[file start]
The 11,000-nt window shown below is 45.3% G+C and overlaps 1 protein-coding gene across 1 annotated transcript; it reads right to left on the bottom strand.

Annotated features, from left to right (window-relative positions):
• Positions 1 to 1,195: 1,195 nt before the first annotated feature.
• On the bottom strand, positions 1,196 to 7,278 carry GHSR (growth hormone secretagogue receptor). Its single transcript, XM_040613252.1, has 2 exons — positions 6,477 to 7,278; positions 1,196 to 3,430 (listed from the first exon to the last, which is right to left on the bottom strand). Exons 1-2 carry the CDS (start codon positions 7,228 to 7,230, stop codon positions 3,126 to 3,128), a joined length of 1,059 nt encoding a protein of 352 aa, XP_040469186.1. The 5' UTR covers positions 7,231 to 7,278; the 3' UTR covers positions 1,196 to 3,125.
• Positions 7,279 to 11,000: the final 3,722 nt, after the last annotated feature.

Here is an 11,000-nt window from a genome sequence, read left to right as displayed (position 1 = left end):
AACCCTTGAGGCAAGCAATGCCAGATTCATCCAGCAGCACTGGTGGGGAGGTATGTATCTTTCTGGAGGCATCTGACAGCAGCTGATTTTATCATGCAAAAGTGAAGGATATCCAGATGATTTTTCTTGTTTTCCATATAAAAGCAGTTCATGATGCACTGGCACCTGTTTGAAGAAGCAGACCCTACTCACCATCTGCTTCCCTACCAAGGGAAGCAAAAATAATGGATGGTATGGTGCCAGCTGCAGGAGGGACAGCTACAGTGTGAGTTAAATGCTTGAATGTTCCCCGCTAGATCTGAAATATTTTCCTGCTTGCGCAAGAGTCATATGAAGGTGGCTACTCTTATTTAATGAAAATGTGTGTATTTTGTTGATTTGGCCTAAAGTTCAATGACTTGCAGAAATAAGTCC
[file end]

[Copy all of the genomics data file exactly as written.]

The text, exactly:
The 11,000-nt window shown below is 45.3% G+C and overlaps 1 protein-coding gene across 1 annotated transcript; it reads right to left on the bottom strand.

Annotated features, from left to right (window-relative positions):
• Positions 1 to 1,195: 1,195 nt before the first annotated feature.
• On the bottom strand, positions 1,196 to 7,278 carry GHSR (growth hormone secretagogue receptor). Its single transcript, XM_040613252.1, has 2 exons — positions 6,477 to 7,278; positions 1,196 to 3,430 (listed from the first exon to the last, which is right to left on the bottom strand). Exons 1-2 carry the CDS (start codon positions 7,228 to 7,230, stop codon positions 3,126 to 3,128), a joined length of 1,059 nt encoding a protein of 352 aa, XP_040469186.1. The 5' UTR covers positions 7,231 to 7,278; the 3' UTR covers positions 1,196 to 3,125.
• Positions 7,279 to 11,000: the final 3,722 nt, after the last annotated feature.

Here is an 11,000-nt window from a genome sequence, read left to right as displayed (position 1 = left end):
AACCCTTGAGGCAAGCAATGCCAGATTCATCCAGCAGCACTGGTGGGGAGGTATGTATCTTTCTGGAGGCATCTGACAGCAGCTGATTTTATCATGCAAAAGTGAAGGATATCCAGATGATTTTTCTTGTTTTCCATATAAAAGCAGTTCATGATGCACTGGCACCTGTTTGAAGAAGCAGACCCTACTCACCATCTGCTTCCCTACCAAGGGAAGCAAAAATAATGGATGGTATGGTGCCAGCTGCAGGAGGGACAGCTACAGTGTGAGTTAAATGCTTGAATGTTCCCCGCTAGATCTGAAATATTTTCCTGCTTGCGCAAGAGTCATATGAAGGTGGCTACTCTTATTTAATGAAAATGTGTGTATTTTGTTGATTTGGCCTAAAGTTCAATGACTTGCAGAAATAAGTCC